Privacy on Internet

Developments in Privacy Arena for: Mobile Apps & Online Data Breach Notification
Leave a Comment

ATTENTION– mobile app developers and advertisers in the mobile Web environment.  Despite the talk of political gridlock, a combination of federal agencies, private groups and Congress have moved forward in 2013 with ways to solve some of the important dilemmas associated with the protection of personal information.  Here is the scoop as to some of what has been happening and links to important documents which can inform you about the regulatory developments in the mobile Web environment.

·       The Digital Advertising Alliance, a consortium of the some big players in advertising, released guidance this summer explaining the application of their Self-Regulatory Principals, in the mobile app and mobile Web environment.  Their seven Self-Regulatory Principals are at:  http://www.aboutads.info/resource/download/seven-principles-07-01-09.pdf.   The Guidance is at:  http://www.aboutads.info/DAA_Mobile_Guidance.pdf.

·       The Federal Trade Commission (“FTC”) developed additional guidance in the form of answers to some FAQ related to compliance with their recently issued Children’s Online Privacy Protection Rule (“COPPA Rule”), effective as of July 1, 2013.

·       Go to http://www.coppa.org/coppa.htm to see the Children’s Online Privacy Protection Act (the “Act”).  The FTC’s Rule, which implements the Act, may be found at:  http://www.ftc.gov/os/fedreg/2013/01/130117coppa.pdf.  You can find the FTC’s Guidance for complying with the Act and answers its FAQ at: http://www.coppa.org/comply.htm and http://www.business.ftc.gov/documents/Complying-with-COPPA-Frequently-Asked-Questions.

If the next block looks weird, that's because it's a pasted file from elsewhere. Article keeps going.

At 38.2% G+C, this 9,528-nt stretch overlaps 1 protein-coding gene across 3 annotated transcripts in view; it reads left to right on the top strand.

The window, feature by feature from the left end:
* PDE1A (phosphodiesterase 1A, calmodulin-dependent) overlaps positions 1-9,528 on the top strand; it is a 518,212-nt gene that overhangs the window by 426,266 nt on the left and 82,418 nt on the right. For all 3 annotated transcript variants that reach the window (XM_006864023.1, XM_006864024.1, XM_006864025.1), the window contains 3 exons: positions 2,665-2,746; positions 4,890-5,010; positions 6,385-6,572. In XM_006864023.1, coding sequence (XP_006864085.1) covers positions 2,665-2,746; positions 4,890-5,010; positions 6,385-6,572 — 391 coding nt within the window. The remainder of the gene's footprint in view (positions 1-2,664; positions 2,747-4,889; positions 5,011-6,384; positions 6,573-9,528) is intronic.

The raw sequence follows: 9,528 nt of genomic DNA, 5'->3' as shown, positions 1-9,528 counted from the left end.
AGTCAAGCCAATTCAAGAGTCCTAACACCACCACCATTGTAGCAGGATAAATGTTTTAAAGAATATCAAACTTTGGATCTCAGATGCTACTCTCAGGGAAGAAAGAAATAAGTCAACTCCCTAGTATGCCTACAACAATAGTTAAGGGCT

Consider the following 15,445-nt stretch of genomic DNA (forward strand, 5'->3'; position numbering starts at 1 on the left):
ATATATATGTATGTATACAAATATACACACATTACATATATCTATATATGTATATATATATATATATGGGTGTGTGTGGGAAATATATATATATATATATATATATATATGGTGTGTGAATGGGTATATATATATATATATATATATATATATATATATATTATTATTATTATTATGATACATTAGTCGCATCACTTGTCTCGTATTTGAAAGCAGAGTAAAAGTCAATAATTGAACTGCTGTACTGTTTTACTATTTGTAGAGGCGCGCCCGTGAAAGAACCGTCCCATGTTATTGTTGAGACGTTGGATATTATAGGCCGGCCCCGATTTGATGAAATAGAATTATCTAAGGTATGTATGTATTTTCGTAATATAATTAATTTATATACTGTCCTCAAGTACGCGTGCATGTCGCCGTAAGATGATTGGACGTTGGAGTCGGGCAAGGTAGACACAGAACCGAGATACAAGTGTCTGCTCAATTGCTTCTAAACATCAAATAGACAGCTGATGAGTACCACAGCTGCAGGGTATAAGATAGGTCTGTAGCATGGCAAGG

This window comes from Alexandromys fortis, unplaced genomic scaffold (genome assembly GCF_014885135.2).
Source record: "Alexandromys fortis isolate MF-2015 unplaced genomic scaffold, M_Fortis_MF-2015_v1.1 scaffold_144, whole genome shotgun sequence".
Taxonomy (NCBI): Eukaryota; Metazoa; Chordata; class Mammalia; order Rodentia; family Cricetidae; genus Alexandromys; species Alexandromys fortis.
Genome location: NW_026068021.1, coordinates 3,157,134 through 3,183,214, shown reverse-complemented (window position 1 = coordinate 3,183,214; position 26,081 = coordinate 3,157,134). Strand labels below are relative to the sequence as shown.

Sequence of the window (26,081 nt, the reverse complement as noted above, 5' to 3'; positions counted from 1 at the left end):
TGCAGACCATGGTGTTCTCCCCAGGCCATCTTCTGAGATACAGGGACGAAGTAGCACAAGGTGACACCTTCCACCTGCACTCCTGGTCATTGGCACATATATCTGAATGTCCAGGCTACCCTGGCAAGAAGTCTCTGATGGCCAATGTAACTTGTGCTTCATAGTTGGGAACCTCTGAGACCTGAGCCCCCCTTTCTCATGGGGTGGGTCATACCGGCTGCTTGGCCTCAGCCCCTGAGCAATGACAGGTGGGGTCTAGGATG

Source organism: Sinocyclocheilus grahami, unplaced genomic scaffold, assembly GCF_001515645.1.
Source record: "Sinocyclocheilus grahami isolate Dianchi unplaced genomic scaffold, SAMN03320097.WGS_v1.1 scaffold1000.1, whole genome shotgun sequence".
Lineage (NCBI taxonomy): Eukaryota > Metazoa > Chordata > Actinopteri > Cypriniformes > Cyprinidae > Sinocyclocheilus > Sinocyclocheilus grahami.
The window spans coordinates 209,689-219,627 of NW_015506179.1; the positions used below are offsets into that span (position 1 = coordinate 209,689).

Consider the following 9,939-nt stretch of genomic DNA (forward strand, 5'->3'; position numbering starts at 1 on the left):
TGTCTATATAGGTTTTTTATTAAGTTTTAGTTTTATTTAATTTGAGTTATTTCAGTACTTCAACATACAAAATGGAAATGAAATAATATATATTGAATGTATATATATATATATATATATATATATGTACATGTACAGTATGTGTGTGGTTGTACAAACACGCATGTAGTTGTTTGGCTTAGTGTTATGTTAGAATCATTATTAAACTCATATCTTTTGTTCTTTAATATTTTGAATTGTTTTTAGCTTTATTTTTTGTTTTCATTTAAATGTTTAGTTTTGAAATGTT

·       The U.S. House of Representatives has not been asleep at the switch.  The House Energy and Commerce Committee’s Subcommittee on Commerce, Manufacturing and Trade, has set up a bipartisan working group to examine online privacy issues and the need to protect personal information while not hindering innovation.  The Subcommittee has also held hearings into the reporting requirements of consumer data breaches.  Currently, the reporting of such Internet breaches of consumer data is covered by a patchwork of state laws. (For a list of the state laws regulating notification requirements for security breaches involving personal information, see http://www.ncsl.org/issues-research/telecom/security-breach-notification-laws.aspx ).   Needless to say, the industry would prefer implementation of a uniform technology neutral standard that could be established by federal law.

              In future blogs, I will examine a number of these developments in the protection of personal data and mobile devices in more detail.

Your Mobile Device Wants Your Location Information– Implications for Personal Privacy Part 1
Leave a Comment

In earlier blogs I discussed developments related to privacy protection and the collection of personal data about children through mobile apps.  Needless to say, concern for privacy protection is of great interest to everyone not just parents and children.